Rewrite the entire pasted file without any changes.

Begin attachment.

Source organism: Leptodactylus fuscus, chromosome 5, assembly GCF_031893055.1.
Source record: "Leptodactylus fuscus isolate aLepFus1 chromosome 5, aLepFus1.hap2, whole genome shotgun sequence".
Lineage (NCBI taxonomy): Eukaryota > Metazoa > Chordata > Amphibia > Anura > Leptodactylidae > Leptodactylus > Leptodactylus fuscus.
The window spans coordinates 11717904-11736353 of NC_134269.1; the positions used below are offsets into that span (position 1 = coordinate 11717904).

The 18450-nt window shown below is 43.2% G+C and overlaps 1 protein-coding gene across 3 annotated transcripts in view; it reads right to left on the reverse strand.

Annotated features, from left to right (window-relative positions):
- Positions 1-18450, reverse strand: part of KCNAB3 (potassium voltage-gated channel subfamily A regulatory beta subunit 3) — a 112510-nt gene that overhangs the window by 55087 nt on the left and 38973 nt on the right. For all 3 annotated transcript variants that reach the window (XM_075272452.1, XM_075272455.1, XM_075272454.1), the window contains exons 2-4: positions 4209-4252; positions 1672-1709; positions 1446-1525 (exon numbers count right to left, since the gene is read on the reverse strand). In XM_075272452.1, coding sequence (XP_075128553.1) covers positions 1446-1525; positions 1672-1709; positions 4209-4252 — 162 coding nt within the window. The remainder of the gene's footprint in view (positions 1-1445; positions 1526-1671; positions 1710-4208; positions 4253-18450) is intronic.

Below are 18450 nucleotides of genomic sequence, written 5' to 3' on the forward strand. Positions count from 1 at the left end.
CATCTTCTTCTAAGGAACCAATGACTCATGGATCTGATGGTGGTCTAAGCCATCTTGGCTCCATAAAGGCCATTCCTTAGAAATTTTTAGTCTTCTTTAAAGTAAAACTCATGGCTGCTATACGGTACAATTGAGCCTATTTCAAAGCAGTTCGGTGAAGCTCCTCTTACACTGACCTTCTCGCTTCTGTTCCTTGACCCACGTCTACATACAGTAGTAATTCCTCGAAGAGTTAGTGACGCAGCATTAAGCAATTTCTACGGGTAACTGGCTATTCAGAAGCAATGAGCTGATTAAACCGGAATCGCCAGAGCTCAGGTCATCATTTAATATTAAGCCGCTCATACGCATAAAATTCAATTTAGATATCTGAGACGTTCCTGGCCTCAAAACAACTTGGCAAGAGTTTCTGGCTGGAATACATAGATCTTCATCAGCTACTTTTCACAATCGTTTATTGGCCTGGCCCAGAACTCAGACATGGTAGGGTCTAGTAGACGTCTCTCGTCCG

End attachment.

Source organism: Leptodactylus fuscus, chromosome 5, assembly GCF_031893055.1.
Source record: "Leptodactylus fuscus isolate aLepFus1 chromosome 5, aLepFus1.hap2, whole genome shotgun sequence".
Lineage (NCBI taxonomy): Eukaryota > Metazoa > Chordata > Amphibia > Anura > Leptodactylidae > Leptodactylus > Leptodactylus fuscus.
The window spans coordinates 11717904-11736353 of NC_134269.1; the positions used below are offsets into that span (position 1 = coordinate 11717904).

The 18450-nt window shown below is 43.2% G+C and overlaps 1 protein-coding gene across 3 annotated transcripts in view; it reads right to left on the reverse strand.

Annotated features, from left to right (window-relative positions):
- Positions 1-18450, reverse strand: part of KCNAB3 (potassium voltage-gated channel subfamily A regulatory beta subunit 3) — a 112510-nt gene that overhangs the window by 55087 nt on the left and 38973 nt on the right. For all 3 annotated transcript variants that reach the window (XM_075272452.1, XM_075272455.1, XM_075272454.1), the window contains exons 2-4: positions 4209-4252; positions 1672-1709; positions 1446-1525 (exon numbers count right to left, since the gene is read on the reverse strand). In XM_075272452.1, coding sequence (XP_075128553.1) covers positions 1446-1525; positions 1672-1709; positions 4209-4252 — 162 coding nt within the window. The remainder of the gene's footprint in view (positions 1-1445; positions 1526-1671; positions 1710-4208; positions 4253-18450) is intronic.

Below are 18450 nucleotides of genomic sequence, written 5' to 3' on the forward strand. Positions count from 1 at the left end.
CATCTTCTTCTAAGGAACCAATGACTCATGGATCTGATGGTGGTCTAAGCCATCTTGGCTCCATAAAGGCCATTCCTTAGAAATTTTTAGTCTTCTTTAAAGTAAAACTCATGGCTGCTATACGGTACAATTGAGCCTATTTCAAAGCAGTTCGGTGAAGCTCCTCTTACACTGACCTTCTCGCTTCTGTTCCTTGACCCACGTCTACATACAGTAGTAATTCCTCGAAGAGTTAGTGACGCAGCATTAAGCAATTTCTACGGGTAACTGGCTATTCAGAAGCAATGAGCTGATTAAACCGGAATCGCCAGAGCTCAGGTCATCATTTAATATTAAGCCGCTCATACGCATAAAATTCAATTTAGATATCTGAGACGTTCCTGGCCTCAAAACAACTTGGCAAGAGTTTCTGGCTGGAATACATAGATCTTCATCAGCTACTTTTCACAATCGTTTATTGGCCTGGCCCAGAACTCAGACATGGTAGGGTCTAGTAGACGTCTCTCGTCCG